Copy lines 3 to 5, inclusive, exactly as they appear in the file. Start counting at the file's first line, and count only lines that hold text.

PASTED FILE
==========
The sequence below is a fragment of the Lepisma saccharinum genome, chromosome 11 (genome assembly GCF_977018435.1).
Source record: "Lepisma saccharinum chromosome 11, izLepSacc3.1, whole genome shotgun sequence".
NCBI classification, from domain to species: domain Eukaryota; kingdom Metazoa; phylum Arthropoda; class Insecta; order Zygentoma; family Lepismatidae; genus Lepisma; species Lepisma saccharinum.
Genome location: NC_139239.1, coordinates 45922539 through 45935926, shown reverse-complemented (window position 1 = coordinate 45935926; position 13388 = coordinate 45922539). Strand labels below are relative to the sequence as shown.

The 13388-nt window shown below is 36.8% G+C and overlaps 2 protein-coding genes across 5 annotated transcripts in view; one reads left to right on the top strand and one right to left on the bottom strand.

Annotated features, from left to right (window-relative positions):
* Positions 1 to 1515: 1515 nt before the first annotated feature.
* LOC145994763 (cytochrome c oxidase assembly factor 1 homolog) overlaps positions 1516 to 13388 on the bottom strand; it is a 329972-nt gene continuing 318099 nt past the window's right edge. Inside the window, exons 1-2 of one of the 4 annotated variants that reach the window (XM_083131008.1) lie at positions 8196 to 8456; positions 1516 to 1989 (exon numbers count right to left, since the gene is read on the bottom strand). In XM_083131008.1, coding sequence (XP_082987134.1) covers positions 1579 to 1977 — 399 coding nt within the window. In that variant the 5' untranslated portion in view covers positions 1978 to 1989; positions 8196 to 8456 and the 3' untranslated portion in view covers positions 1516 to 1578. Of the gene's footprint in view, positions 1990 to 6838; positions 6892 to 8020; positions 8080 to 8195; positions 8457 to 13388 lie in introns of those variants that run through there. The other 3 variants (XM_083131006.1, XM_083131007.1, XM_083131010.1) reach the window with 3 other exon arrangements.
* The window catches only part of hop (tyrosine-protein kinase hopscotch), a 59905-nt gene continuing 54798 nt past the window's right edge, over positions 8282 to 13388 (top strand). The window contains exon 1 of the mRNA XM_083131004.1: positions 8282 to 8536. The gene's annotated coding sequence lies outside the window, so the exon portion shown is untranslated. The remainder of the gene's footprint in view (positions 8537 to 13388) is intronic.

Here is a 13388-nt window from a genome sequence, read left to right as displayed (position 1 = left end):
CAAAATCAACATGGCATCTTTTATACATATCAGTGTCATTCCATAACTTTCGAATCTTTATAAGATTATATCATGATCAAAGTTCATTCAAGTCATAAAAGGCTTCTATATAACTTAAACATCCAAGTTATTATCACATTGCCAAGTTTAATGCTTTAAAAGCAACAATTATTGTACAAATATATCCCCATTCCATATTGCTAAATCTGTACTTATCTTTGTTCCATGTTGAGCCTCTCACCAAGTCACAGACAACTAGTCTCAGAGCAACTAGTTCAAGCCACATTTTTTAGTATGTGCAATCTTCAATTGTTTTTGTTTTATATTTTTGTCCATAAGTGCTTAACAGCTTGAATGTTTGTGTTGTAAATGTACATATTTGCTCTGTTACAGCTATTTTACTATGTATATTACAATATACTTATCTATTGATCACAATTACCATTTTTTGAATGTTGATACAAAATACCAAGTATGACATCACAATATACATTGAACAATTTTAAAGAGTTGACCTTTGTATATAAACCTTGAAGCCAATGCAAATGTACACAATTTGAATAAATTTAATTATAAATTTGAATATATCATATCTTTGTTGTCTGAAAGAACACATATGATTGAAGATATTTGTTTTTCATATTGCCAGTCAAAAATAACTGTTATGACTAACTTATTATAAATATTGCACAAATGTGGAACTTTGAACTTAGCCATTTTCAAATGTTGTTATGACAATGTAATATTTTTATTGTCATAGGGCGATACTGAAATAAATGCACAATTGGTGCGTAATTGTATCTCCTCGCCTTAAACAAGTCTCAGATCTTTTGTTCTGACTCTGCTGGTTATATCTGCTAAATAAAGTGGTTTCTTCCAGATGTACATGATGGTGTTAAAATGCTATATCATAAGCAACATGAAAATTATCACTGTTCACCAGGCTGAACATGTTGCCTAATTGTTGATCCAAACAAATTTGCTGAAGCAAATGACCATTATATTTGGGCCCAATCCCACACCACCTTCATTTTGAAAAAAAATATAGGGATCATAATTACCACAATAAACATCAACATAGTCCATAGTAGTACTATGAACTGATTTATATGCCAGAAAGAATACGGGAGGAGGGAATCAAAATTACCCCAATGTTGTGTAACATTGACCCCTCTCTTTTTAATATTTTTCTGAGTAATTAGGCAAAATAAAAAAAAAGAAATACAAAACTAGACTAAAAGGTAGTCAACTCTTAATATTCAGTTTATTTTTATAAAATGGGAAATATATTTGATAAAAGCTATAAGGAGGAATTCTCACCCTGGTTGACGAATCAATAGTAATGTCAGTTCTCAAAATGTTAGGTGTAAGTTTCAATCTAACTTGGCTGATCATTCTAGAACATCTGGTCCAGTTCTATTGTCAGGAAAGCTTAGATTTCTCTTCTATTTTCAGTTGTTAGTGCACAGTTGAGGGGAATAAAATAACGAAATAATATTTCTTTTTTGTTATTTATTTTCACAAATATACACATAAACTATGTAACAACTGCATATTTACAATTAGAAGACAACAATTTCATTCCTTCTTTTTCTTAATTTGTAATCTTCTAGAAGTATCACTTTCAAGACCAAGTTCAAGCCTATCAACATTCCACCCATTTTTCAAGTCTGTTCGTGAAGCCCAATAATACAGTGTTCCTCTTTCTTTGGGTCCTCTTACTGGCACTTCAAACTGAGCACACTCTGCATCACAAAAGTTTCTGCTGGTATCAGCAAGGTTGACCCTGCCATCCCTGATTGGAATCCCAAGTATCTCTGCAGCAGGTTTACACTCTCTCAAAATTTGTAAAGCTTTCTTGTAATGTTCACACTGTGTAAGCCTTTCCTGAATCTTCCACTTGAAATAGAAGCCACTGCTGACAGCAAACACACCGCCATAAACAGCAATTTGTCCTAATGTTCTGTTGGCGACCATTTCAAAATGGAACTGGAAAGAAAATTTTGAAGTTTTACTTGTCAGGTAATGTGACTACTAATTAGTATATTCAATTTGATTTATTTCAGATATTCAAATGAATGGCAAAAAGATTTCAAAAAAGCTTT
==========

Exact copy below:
NCBI classification, from domain to species: domain Eukaryota; kingdom Metazoa; phylum Arthropoda; class Insecta; order Zygentoma; family Lepismatidae; genus Lepisma; species Lepisma saccharinum.
Genome location: NC_139239.1, coordinates 45922539 through 45935926, shown reverse-complemented (window position 1 = coordinate 45935926; position 13388 = coordinate 45922539). Strand labels below are relative to the sequence as shown.

The 13388-nt window shown below is 36.8% G+C and overlaps 2 protein-coding genes across 5 annotated transcripts in view; one reads left to right on the top strand and one right to left on the bottom strand.